food for thought maybe?
 

b116757

5 year old buck +
well, I will add my 2 cents here, after decades of having a gun shop and sighting in hundreds if not thousands of rifles, and as well as decades of long range shooting (started 1,000 yard match shooting in late 80's0
I was a accuracy nut for a while too

what I can tell l you is, almost every rifle will like ONE Load, and shoot smaller groups with it
and anything else it maybe won't do so well
so finding what it likes IMO is as much a game as doing things like lapping a barrel, or truing up a bolt face or other accuracy improvements many do
the game if MAKING a rifle shoot small groups is doing a lot of reloading or buying factory ammo, as well as fine tuning things on the gun, like lapping a barrel, re crowning a barrel, ,
MOST good gun smiths offer accuracy tune up in which they do the basic things, but , SOME Guns will never be super accurate rifles
playing with over all length of loads, different powders and bullets, IMO< has been able to make most rifles shoot decent groups at a 100 yards
but there have been some that were NOT worth the time to do all that load work,as in the ends , some times trading it in on something else would have been a better way to spend the $$$


IF anyone care, Ill add this, s and I am NOT brand bashing, just giving my experiences, from bench shooting and sighting in so many different rifles over the yrs

Rem and savage have been the most accurate out of the box on average

win, browning, ,Mossberg,sSko and Rugers , Weatherby have fallen into a more HIT or miss game, again NO bash, just being honest from MY experiences!
some shoot very small groups, some, DON"T
and some of them that don;'t shoot shoot very very bad groups
for them brands in MY EXPERIENCE, (your may be different I am sure) you either got a GOOD one, or you didn;t from these makers!


the rem (700;'s 7) and savage's were the most consistent of being accurate small group guns with factory ammo!
food for thought maybe?
I agree good info for sure in your post. The old Ruger M77 Mark 2’s where very hit and miss on accuracy. I have many of them triggers where lawyer proof. I’ve run the Tubbs Fire-lapping bullets in one other of these guns in 30-06 it consistently shot 2MOA beforehand and now shoots 1.25 MOA not great but adequate for a short range deer rifle. I figure $50 in fire-lapping before a custom barrel is put on isn’t going to hurt me and if it shoots anywhere close to MOA it will save me that expense. This little endeavor really had more to do with spending time with boy tinkering around on firearms something we both enjoy. If I want accuracy I’ll pull out my Savage Ashberry chassis rifle or my Bergara HMR Pro and shoot on my private 1000yd range.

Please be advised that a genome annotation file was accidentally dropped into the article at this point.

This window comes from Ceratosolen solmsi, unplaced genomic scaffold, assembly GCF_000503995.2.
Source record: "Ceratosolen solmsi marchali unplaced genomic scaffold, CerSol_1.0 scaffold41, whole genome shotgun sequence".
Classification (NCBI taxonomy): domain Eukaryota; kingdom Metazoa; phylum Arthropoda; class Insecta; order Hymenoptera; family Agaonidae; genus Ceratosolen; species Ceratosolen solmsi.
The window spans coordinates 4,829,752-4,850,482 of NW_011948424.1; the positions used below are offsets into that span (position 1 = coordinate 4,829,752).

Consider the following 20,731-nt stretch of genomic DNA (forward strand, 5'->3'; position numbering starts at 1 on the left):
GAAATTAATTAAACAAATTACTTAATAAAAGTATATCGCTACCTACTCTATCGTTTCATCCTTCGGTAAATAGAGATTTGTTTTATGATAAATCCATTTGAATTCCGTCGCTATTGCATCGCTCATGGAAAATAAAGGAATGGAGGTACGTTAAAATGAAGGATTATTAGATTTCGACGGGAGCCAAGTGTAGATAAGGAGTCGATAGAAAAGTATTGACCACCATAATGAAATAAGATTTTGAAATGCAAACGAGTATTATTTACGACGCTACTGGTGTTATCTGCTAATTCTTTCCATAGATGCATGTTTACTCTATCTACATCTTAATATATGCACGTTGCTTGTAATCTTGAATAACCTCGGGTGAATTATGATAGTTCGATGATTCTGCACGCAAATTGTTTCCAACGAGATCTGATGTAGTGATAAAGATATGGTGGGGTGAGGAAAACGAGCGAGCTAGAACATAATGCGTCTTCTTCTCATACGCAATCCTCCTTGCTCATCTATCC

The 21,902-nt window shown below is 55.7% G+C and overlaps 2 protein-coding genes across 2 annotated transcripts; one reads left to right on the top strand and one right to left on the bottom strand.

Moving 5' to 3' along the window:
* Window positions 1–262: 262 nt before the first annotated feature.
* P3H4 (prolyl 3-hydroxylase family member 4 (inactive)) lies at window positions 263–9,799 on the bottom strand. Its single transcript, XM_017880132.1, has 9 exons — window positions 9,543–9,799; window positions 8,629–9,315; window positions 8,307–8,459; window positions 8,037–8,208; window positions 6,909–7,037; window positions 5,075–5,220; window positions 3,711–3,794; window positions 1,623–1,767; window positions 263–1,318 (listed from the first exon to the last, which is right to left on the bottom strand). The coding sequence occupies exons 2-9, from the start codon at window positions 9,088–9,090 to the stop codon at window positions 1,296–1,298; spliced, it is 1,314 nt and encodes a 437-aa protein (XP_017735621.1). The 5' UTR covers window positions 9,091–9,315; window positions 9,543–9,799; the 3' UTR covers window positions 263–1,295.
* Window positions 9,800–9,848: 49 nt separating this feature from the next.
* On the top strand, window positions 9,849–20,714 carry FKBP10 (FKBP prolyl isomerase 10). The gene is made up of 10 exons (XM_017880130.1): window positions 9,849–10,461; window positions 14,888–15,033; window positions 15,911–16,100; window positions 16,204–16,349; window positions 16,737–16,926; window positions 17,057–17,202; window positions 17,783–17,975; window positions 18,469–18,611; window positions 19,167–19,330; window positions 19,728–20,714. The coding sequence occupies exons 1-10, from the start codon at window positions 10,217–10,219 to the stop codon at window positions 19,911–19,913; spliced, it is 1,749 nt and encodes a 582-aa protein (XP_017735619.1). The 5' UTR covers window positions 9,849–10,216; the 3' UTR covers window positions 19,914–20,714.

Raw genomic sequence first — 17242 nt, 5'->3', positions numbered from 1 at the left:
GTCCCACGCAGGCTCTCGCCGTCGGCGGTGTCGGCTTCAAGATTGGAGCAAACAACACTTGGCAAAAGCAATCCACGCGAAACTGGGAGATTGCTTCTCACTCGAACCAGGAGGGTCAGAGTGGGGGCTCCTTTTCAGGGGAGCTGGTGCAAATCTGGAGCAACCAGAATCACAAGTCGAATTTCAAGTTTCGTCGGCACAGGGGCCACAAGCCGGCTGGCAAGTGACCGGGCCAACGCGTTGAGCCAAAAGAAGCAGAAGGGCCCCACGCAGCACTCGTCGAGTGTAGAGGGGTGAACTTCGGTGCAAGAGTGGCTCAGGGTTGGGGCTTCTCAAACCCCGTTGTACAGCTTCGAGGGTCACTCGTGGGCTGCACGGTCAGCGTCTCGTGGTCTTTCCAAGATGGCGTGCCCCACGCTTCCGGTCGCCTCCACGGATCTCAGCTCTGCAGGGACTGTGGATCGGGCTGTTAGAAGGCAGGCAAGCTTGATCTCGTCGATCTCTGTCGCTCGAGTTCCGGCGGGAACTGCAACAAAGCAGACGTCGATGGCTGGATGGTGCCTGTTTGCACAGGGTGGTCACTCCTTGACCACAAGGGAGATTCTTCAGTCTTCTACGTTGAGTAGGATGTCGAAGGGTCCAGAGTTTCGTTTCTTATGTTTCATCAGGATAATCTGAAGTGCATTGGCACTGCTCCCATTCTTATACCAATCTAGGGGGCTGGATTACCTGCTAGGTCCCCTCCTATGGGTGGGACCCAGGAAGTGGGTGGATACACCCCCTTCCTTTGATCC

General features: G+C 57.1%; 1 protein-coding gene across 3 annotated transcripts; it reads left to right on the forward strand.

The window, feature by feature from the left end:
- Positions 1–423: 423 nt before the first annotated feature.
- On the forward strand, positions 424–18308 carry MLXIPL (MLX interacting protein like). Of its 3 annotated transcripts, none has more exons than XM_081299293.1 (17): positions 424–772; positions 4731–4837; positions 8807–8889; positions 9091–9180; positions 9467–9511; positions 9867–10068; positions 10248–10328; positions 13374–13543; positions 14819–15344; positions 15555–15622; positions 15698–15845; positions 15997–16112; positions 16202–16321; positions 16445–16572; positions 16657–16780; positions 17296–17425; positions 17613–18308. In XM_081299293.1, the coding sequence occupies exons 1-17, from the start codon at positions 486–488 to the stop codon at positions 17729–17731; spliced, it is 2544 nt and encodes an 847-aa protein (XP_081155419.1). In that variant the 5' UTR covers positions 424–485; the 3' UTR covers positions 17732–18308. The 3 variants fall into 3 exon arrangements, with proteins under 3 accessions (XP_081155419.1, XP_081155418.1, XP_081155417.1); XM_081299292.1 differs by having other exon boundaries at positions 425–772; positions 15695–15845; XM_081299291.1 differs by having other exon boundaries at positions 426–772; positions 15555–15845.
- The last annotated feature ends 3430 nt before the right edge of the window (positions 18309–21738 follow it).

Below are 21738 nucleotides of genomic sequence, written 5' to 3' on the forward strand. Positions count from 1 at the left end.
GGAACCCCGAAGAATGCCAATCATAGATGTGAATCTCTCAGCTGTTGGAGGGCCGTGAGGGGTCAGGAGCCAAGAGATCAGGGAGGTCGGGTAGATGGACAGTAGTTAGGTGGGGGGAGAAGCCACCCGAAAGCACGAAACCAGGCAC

Last edited:

b116757

5 year old buck +
97AE4E2F-9D63-4D1B-B362-05D2896156CA.jpeg
My poured concrete shooting benches and pad. I need to throw up a roof over the benches to keep the sun off of us when we are shooting. Just another thing to add to my todo list.
 

Wind Gypsy

5 year old buck +
Holy cats, that's a hell of a setup to have at your place!
 

b116757

5 year old buck +
Holy cats, that's a hell of a setup to have at your place!
AR500 targets at 500yds, 585yds, 625yds, 725yds, 1000yds and sometimes I’ll put one at around 1200yds but can’t leave it permanently do to bailing hay. This range is at the farm. I have another range at the house but is a short only out to 385yds but very handy for load development. I can load up five test rounds step out the door shoot a group over the chronograph document my results and step back into the reloading room. Makes for an enjoyable afternoon.